Interviews with guests of Matt Johnson’s Radio Cineola show, including video director Tim Pope; Shoreditch based artist Lucinda Rogers; Zeke Manyika, who played drums on the album ‘Soul Mining’; archivist of the Bishopsgate Institute Stefan Dickers, and author Neil Fraser.
Tim Pope is well-known for the music videos he has directed for musicians like: The Cure, Soft Cell, David Bowie, Paul Weller and of course, for The The. Originally, he was in politics. His first job was at a company called, HyVision, which trained politicians to appear on TV.
200%: Tim, what can you tell me about your time at HyVision?
Tim Pope: It was in the first days of people massaging people’s images. I used to go to number 10 Downing Street, regularly. We used to train the Labour Party members, like the Chancellor of the Exchequer, Dennis Healey, a famous politician with big bushy eyebrows. I’m talking very late 1970s, early 1980s. I didn’t train the politicians myself, though, my boss did. I operated the camera.
200%: Are you politically involved these days?
TP: Well, it’s very interesting. Currently, I’m not politically involved. What happened was, I went out to vote in Horsham Council in Sussex. There I found out that I was unable to vote and I was extremely annoyed about that. I invited them today on Matt’s show to talk about it, why I wasn’t allowed to vote. It was purely due an administrative cock up on the part of my local council. At this moment I don’t actually exist, I’m not here [laughs].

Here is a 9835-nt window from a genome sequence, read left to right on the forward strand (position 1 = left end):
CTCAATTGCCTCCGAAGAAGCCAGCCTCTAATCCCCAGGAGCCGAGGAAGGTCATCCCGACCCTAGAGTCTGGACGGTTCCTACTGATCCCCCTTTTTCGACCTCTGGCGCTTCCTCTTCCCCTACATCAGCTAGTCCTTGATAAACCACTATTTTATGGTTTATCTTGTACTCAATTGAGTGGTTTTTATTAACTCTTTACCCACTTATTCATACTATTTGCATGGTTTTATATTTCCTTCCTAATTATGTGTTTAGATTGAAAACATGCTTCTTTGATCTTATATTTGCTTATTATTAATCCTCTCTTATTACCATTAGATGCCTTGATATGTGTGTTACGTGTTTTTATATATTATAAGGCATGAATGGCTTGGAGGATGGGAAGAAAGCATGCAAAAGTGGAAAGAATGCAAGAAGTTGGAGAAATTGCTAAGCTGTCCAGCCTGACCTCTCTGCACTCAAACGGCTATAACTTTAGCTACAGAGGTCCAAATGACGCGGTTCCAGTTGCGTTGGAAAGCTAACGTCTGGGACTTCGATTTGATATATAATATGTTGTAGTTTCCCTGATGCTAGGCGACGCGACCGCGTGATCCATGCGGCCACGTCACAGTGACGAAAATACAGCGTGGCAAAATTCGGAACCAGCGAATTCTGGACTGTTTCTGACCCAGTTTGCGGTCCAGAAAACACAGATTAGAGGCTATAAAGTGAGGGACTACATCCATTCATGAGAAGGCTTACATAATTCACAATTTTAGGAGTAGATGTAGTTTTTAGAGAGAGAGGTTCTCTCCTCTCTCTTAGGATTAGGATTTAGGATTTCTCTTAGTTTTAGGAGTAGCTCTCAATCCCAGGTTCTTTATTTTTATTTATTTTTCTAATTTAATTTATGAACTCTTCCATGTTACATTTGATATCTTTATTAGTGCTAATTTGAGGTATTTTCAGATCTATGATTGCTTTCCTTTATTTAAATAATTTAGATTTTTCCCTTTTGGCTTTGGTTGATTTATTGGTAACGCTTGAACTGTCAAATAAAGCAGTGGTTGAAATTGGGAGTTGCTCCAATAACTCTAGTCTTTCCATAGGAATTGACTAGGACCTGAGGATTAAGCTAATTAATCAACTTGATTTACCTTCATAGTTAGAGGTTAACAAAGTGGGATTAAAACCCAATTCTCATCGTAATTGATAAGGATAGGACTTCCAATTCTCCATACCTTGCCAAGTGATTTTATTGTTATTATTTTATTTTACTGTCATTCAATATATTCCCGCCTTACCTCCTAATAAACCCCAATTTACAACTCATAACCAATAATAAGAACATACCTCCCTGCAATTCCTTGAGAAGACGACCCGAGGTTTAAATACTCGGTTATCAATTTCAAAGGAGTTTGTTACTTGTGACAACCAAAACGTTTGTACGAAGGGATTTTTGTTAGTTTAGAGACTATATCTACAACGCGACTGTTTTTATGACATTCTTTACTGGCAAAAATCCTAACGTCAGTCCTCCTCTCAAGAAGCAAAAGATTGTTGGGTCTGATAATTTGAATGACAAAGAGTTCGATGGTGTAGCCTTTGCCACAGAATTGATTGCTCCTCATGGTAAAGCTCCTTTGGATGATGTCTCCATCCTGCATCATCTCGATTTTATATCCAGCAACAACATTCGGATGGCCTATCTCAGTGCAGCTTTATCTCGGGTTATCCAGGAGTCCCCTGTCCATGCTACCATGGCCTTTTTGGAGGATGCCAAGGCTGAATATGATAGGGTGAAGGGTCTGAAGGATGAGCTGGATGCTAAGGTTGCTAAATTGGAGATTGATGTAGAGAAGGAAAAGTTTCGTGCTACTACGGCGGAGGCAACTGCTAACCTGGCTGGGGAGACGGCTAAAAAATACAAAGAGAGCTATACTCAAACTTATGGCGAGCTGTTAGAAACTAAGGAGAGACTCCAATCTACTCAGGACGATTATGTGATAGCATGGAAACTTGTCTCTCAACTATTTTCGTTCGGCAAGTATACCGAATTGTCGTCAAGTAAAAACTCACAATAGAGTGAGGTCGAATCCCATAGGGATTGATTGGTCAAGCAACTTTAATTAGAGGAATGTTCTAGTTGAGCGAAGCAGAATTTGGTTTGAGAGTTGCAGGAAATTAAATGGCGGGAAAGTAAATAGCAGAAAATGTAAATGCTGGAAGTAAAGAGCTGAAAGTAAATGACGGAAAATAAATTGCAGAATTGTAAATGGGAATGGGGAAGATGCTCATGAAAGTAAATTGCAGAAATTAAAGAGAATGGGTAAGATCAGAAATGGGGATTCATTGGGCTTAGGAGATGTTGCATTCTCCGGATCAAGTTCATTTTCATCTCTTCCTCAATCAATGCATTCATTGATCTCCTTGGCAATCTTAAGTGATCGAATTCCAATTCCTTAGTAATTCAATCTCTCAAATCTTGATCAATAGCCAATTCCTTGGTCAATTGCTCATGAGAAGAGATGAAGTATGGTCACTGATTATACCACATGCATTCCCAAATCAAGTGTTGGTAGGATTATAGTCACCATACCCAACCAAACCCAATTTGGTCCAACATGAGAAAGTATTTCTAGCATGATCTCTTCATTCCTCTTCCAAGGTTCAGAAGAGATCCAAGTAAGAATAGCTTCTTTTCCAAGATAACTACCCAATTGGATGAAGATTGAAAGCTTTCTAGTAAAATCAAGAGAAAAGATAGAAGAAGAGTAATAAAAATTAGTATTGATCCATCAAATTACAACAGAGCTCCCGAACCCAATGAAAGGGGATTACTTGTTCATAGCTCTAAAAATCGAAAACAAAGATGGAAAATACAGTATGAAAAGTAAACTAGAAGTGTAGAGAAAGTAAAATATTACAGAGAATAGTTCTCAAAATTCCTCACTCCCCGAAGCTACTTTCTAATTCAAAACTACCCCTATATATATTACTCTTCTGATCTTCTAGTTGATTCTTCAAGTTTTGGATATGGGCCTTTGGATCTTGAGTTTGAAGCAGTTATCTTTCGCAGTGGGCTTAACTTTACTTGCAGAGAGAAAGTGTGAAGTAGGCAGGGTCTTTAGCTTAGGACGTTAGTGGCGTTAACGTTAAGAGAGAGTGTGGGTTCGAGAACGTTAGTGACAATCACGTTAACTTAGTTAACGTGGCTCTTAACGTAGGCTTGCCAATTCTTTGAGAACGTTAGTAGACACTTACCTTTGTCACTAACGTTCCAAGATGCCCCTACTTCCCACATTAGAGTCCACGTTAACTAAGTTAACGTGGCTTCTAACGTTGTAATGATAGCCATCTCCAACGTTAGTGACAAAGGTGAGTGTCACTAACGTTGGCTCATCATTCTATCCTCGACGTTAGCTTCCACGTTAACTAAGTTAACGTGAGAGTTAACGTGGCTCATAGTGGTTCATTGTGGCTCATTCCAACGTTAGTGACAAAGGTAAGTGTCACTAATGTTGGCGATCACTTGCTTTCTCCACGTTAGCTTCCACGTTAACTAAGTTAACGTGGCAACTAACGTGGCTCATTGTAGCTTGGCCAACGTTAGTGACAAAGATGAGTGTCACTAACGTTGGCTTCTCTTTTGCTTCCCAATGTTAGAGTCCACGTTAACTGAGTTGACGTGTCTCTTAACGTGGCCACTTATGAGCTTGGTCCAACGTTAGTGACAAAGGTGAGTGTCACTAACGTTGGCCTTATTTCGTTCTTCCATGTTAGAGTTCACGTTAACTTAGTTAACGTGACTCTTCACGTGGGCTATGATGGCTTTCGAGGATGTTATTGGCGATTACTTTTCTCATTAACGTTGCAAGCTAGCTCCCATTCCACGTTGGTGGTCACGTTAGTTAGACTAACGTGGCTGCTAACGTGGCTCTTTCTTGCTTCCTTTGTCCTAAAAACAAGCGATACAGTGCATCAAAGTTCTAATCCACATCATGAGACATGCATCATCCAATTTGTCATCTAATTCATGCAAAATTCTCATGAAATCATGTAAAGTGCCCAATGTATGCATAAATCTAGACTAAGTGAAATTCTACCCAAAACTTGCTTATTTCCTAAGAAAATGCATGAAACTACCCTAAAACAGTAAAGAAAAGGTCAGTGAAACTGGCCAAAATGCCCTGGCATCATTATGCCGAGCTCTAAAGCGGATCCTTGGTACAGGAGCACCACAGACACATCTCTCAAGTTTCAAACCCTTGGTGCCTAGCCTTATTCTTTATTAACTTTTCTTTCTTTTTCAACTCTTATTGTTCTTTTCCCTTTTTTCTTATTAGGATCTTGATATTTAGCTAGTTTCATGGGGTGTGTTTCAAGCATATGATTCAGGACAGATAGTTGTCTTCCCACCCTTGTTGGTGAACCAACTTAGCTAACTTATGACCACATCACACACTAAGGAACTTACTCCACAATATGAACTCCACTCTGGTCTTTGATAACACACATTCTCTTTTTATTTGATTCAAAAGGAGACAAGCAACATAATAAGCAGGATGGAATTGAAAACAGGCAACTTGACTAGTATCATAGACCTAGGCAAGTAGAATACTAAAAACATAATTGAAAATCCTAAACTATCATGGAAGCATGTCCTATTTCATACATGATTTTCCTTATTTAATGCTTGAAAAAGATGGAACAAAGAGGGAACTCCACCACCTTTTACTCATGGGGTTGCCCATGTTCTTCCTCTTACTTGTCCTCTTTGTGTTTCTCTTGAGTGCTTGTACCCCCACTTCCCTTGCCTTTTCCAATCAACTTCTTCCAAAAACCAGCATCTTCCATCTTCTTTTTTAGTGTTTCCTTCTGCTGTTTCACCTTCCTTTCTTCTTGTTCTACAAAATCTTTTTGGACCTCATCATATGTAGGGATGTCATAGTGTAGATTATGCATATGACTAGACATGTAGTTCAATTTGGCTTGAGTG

200%: Because you were not registered?
TP: Yes, apparently so. However, that falls on me and not them, which is strange because other people in my household are registered [to vote]. You can get on your high horse when you think of how people died for the right to vote. I think it’s very important to go out there and vote to put your point of view across. Today I’m not able to do that and I’m very upset by that and rather surprised at how upset I am about it.
200%: Can you recall when you first met Matt?
TP: I met him in 1979 with Marc Almond of Soft Cell. At that point, I was doing many videos from him, such as ‘Bedsitter’. I remember Matt coming into a Chinese restaurant on Wardour Street, he had a big shock of blonde hair then and he was incredibly thin, as we both were. We met then and it was another six years before we met again. Suddenly he came to me with some amazing tracks from the ‘Infected’ album. I did the music videos ‘Out of the Blue’, ‘Twilight of a Champion’ and ‘Slow Train to Dawn’ with Neneh Cherry. Subsequently I worked on all of his videos. There must have been at least 10-12 of them. The basement of the building that we are in now was where we actually shot the video ‘Dogs of Lust’.
200%: The video that was shot under extremely hot conditions?